From The Art and Popular Culture Encyclopedia
Nascimento was born in Rio de Janeiro, Brazil. His mother was the maid Maria do Carmo Nascimento. When he was just a few months old, the boy was adopted by the family for whom his mother had previously worked: the couple Josino Brito Campos, a banker, mathematics teacher and electronic technician; and Lília Silva Campos, a music teacher and choir singer. At 18 months, his biological mother died and he moved with his adopted parents to the city of Três Pontas, in the state of Minas Gerais. Nascimento was also an occasional DJ on a radio station that his father had run at one point. He lived in the boroughs of Laranjeiras and Tijuca in Rio de Janeiro.
In the early stages of his career, Nascimento played in two samba groups, Evolussamba and Sambacana. In 1963, at age 19, he moved to Belo Horizonte where his friendship with Lô Borges led to the Clube da Esquina ("corner club") movement. Other members included Beto Guedes, Toninho Horta, Wagner Tiso, and Flávio Venturini, with whom he shared compositions and melodies. One of these was "Canção do Sal" which was first interpreted by Elis Regina in 1966, leading to a television appearance with Nascimento. The collective, as well as some others, released Clube da Esquina in 1972. Several singles were released along with it which became hits.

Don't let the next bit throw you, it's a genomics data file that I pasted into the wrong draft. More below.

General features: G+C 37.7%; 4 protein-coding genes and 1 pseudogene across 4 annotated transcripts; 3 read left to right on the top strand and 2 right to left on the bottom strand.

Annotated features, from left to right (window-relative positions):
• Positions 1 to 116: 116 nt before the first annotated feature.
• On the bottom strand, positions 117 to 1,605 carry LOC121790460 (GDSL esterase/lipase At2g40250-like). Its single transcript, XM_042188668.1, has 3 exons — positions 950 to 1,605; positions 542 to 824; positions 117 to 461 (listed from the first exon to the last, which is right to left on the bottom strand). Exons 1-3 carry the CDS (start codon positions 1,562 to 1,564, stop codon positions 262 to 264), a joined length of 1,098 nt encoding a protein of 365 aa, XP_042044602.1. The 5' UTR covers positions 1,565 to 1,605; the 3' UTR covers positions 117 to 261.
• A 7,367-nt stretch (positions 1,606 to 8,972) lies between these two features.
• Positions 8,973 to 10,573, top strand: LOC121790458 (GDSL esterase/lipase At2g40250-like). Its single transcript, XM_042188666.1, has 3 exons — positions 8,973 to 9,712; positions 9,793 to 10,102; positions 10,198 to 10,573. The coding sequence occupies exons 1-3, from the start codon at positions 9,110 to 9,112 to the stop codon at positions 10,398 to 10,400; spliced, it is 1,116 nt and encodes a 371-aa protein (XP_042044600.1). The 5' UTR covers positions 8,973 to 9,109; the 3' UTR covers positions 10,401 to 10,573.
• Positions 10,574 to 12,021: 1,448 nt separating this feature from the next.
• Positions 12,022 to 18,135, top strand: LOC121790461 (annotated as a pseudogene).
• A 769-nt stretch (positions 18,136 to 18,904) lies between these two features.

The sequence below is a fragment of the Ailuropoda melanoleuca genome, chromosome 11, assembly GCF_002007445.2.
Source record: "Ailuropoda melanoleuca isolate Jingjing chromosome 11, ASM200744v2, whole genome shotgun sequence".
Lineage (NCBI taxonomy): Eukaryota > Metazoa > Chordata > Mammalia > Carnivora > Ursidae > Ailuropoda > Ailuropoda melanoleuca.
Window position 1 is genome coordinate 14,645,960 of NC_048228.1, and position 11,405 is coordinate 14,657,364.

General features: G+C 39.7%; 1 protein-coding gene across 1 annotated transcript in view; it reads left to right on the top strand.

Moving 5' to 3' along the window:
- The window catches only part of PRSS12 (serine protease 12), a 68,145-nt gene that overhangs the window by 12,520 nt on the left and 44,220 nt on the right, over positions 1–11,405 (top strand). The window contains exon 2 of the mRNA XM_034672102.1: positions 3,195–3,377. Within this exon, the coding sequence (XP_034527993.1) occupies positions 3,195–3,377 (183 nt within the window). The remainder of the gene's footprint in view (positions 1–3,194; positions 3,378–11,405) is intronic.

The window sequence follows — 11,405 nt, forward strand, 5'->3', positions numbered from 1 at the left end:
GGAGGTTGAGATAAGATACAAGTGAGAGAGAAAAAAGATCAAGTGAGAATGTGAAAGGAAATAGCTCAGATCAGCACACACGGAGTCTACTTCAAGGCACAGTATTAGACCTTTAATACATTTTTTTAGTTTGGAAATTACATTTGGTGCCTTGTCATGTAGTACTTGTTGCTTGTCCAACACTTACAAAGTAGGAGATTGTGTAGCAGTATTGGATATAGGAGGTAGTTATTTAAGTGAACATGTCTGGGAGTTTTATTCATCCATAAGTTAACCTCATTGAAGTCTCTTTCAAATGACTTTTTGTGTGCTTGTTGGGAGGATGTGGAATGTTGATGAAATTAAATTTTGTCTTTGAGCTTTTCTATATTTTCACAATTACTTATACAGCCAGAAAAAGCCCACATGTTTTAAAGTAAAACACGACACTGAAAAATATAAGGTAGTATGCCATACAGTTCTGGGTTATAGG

Nascimento is famous for his falsetto and tonal range, as well for highly acclaimed songs such as "Maria, Maria", "Canção da América" ("Song from America"), "Travessia", "Bailes da Vida" and "Coração de Estudante" ("Student's Heart"). The lyrics remember the funeral of the student Edson Luís, killed by police officers in 1968. The song became the hymn for the Diretas Já social-political campaign in 1984, was played at the funeral of the late President of Brazil Tancredo Neves the next year, and was also played at Ayrton Senna's funeral.
While his reputation within Brazil was firmly established with his Clube da Esquina works, Nascimento's international breakthrough came with his appearance on jazz saxophonist Wayne Shorter's 1974 album Native Dancer. This led to widespread acclaim, and collaborations with American stars such as Paul Simon, Cat Stevens, George Duke and Quincy Jones. Angelus (1994) features appearances by Pat Metheny, Ron Carter, Herbie Hancock, Jack DeJohnette, Nana Vasconcelos, Jon Anderson, James Taylor, and Peter Gabriel. Through his friendship with guitarist Warren Cuccurullo, Nascimento came to work with the pop rock band Duran Duran in 1993. Nascimento co-wrote and performed the song "Breath After Breath", featured on the band's 1993 album Duran Duran. He also performed with the band in concert when they toured in Brazil in support of that album.